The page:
I’ve had Dominic’s script for a couple of weeks now, but I started developing some of the musical ideas for the show over the past few months. Now I have real lyrics to set into songs and numbers. This first priority is to write the songs so that the cast have them by the first day of rehearsals. Once I’ve written the songs then I can start arranging them and creating the backing tracks. After that, and during the rehearsal process, Dominic and I will decide where we need underscoring and musical stings to accompany any action or media.
The great thing about using backing tracks is that I can write for a full orchestra and band without the players taking up half of the LPAC auditorium in performances; so I’m enjoying making Hollywood scale arrangements for our small theatre. The challenge is creating tracks that can be flexible enough to allow the cast space to perform. With that in mind, I’ll spend time with the cast on their interpretation then I will start programming in speed changes, creating loops for vamps, and splitting tracks for pauses and ad libs etc.
Once rehearsals start in September then I’ll be working with the cast, teaching them their music. I can’t wait for that; I’ll finally hear my music jump off the page and come to life!
In terms of a musical style for the show, I have pretty eclectic tastes and believe that for music to serve the stage it should draw on anything that enhances the performance. I’ve been inspired by a number of elements in the Alice narrative: transformation, other states of normality, the fantastical and nonsense poetry of Lewis Carroll’s world made me think of, among others, two strong musical idioms: The psychedelic rock of the 1960s and bitonal French 6th Chord, with its transformative nature. Alice is enticed into Wonderland by the cast calling her name spelling out the notes of the magical chord that can live in many keys at once and none in particular at the same time. Similar to Wagner’s famous Tristan Chord, it disturbs our musical equilibrium and invites us into an ever-changing soundscape.
The Mad March Hare and the Mad Hatter enjoy a crazy duet in a whirligig of psychedelia: cue Lucy in the Sky with Diamonds-like guitars and organs as well as a twist of Gilbertian patter song. Tiger Lilly and Alice have a playful duet based on word games while the Tweedle twins enjoy a slap-stick Music Hall number. I particularly loved writing the Pig’s Song. It’s a madcap world but as W H Auden said: “No [music theatre] plot can be sensible, for people do not sing when they are feeling sensible.”
As I type this, our new season brochure is at the printers and the shows will be going on sale shortly – it certainly is a busy time of year!
Following the success of last year’s The Lion, The Witch And The Wardrobe, which played to a sell out crowd, we wanted to visit another magical land that appeals to both boys and girls. Because we’re exploring these stories at Christmas it also feels right to introduce a festive element to the proceedings, and like many great winter myths we’ve introduced a villain with a dastardly control of the elements – Jack Frost.
Dominic Symonds, our director from last year, is back in the hot seat but this time he’s writing the script as well. He’s done a really clever adaptation of the story, taking the structure of Through The Looking Glass and fusing it (or should I say freezing it) with Jack Frost’s plans to stop time and transform Wonderland into an icy kingdom. If you’d like to find out more about Lewis Carroll and the original stories, read Caitlin’s blog post.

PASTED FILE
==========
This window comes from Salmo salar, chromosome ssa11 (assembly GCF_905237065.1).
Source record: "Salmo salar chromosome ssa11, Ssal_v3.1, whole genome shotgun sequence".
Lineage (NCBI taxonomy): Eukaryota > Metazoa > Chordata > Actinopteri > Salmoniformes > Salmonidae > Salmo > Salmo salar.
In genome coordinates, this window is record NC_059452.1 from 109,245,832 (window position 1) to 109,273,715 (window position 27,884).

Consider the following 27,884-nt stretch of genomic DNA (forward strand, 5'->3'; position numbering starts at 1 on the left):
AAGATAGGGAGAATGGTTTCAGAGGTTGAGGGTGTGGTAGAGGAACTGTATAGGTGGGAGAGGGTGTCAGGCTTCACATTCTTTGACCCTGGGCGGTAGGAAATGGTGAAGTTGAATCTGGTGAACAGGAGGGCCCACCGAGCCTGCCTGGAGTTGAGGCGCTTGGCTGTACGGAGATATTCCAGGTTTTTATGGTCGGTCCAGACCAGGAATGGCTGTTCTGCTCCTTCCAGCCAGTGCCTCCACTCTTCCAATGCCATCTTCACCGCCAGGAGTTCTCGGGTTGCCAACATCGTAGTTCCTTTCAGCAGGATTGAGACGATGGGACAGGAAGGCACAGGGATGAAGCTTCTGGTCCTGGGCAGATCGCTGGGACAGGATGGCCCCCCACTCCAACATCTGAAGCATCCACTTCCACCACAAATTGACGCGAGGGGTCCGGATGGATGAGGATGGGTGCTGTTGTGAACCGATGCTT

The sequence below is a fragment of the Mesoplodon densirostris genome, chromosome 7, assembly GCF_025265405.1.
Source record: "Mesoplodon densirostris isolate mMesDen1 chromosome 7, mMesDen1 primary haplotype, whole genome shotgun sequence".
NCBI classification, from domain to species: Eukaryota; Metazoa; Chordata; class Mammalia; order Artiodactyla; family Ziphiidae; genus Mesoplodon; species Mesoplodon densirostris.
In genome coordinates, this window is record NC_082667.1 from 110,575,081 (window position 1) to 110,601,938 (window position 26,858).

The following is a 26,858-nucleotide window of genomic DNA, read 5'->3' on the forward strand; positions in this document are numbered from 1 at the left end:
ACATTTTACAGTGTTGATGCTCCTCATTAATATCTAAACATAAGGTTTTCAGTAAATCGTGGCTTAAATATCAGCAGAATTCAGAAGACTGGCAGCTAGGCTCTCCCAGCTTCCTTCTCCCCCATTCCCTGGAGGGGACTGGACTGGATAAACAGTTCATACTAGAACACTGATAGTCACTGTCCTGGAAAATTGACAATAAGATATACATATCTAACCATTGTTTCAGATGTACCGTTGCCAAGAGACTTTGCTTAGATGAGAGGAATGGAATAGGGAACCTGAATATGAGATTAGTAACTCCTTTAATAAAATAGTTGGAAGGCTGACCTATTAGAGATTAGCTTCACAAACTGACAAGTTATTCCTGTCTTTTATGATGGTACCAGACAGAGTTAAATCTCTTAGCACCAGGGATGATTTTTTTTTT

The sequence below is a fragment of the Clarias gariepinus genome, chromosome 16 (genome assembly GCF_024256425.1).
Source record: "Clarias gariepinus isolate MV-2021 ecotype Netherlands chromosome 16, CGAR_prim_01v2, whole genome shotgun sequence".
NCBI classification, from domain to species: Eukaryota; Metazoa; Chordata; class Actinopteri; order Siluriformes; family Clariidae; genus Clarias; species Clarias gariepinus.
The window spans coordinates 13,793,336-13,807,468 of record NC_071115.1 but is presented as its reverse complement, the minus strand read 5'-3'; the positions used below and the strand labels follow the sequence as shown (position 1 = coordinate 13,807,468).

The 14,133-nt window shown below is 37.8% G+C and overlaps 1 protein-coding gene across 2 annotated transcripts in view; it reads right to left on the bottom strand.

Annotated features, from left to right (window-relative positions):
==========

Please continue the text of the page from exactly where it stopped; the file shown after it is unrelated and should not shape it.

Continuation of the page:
Can Alice find the White Rabbit, defeat Jack Frost and get back home in time for Christmas? We’ll have to wait and see but I think, with our expert creative team on-hand to realise Dominic’s artistic vision, the audience is in for a real treat as we bring the play to life. Without giving too much away, we’ll be using the whole theatre for the performace, and I mean the whole space, right the way up to the roof, exploring the potential for flying actors through the auditorium…. It’s this flexibility as a venue that really excites me as a theatre producer, as it gives us a unique opportunity to engage with audiences in a way that is different to more traditional productions.
Once again we’ll be turning the space into an in-the-round theatre which adds to the intimacy of the performance and places you right at the heart of the action. It’s a challenge in terms of visual effects as there’s nowhere to hide anything, but it’s one our production designer Myk Hoyle is excited to get his teeth stuck into and we’ll be posting initial designs on the blog very soon, along with costume and make-up concepts from Helen Symonds.
Indeed, up until now it’s all been about the early stage prep work, but now it’s all systems go, as the cast start rehearsing from September (which will come around very quickly).
The cast is made up of final year undergraduate Drama students studying Theatre for Young Audiences, with the Christmas Show providing a unique opportunity for them to perform within a professional environment prior to graduation. They all auditioned for a role back in Easter and they really are a talented bunch. We’ve already had a photoshoot with Naomi French – who plays Alice – and I’m sure you’ll agree that she definitely looks the part already! You’ll get to hear from some of the cast about their experience on the blog once rehearsals start.
In the meantime do check back here regularly as we upload more sneaky peeks behind the scenes and interviews with the creative team.
I hope you enjoy following our blog in the run up to Christmas. Please share your feedback, thoughts and questions in the comments section on this blog.
See you soon!
Craig Morrow, Producer
Artistic Director for Lincoln Performing Arts Centre